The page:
I have never used eco-friendly yarn but I have recycled yarn from other projects to make a project.

  10. Jennifer says

    I’ve never used recycled yarn before but I’m just itching to try making plarn out of old plastic grocery bags.. And I love this pillow, so cute 🙂

  11. Amanda C. says

    I love making baskets out of old t-shirts. It takes a little bit of time to stretch out the yarn but it’s super easy. You Tube has some great tutorials on how to turn shirts into yarn.

  12. Judi Connelly says

    Love Love Love this yarn ! Cannot wait to give it a try – got to investigate patterns 🙂

  13. LN Patton says

    Using an old afghan, we crocheted a baby sweater out of;-) It was very interesting~

  14. Eugenie says

    I haven’t tried using recycled yarn, yet. I would like to try using the Recycled Sari Silk Ribbon Yarn.

  15. says

    I use recycled yarn scraps to make bows & pom poms of multi-colors for decorating packages. Also love to use newspaper, stamps and acrylics for the wrappings.

  16. Tammy Hempel says

    I had a brilliant idea or so I thought. My husband received a really nice pullover sweeter. It would have been great however he does not wear this sort of clothing at all. For several days I looked at this sweeter contemplating what I should do with this sweeter. It was too nice just to throw away and I did not know anyone who would wear such a thing so I decided after looking at the inside of this garment that I could take it apart and reuse the yarn for something else. After all this sweeter was machine stitched to start with so it should come apart easy. I gather my supplies a seam ripper, scissors, a trash bag and a keep bag. I get the side seam opened with out too much trouble I am thinking this is going to be easy. I had the front, back, arms neck and waist band off so just the peices were before me. I picked up the front and hunted but I found what I thought was the main thread and pulled it. It knotted so I got the knot out and pulled some more which a bit of thread did unravel then I found a knot. A knot? What in the world the thread was knotted together all over the place after REALLY looking at it. The more thread I pulled the more pieces of short then long and in between I got. The bad part about this is that it was the same color thread that I was trying to get apart. After getting frustrated with this whole thing I ended up throwing the thing out and have not Ever thought of doing such a thing again.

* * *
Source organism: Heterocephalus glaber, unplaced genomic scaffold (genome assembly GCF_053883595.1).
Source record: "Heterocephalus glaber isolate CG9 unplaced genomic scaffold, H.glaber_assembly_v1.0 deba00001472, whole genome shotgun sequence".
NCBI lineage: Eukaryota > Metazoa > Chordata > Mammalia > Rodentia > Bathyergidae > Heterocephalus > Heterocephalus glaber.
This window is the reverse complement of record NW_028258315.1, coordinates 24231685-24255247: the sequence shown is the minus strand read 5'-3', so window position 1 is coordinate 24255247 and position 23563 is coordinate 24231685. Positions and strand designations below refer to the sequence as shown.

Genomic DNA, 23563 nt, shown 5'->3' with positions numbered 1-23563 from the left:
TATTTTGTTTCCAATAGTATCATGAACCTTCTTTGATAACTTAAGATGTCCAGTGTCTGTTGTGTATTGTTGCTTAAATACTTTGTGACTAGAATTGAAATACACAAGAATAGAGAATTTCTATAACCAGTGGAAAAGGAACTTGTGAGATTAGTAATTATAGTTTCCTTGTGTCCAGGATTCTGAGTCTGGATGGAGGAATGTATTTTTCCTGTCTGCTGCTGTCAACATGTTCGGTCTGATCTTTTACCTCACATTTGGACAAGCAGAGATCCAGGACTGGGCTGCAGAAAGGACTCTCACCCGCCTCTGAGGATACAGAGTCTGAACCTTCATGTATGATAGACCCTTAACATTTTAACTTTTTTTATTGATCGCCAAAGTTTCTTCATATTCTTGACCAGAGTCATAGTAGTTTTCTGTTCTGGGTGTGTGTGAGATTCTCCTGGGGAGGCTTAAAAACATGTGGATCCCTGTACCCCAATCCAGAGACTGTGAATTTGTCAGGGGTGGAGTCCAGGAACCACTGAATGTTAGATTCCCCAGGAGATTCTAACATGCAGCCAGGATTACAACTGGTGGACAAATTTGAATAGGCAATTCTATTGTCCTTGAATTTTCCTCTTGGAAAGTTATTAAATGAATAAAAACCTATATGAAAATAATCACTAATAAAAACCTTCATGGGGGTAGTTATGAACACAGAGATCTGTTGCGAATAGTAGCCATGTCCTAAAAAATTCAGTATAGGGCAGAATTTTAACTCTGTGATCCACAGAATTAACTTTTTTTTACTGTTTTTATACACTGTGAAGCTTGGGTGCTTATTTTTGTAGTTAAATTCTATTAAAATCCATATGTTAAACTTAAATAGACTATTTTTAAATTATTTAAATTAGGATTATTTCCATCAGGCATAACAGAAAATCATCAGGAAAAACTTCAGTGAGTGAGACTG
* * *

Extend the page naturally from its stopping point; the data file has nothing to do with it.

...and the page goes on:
17. Deb Rowley says

    I’ve used the Lion Brand recycled cotton and also have turned t-shirts and old sheets into strips to crochet and knit. The fabric is good to recycle for rugs and tote bags.Knitting and crocheting with the thin strips make the item sturdy and fun looking at the same time!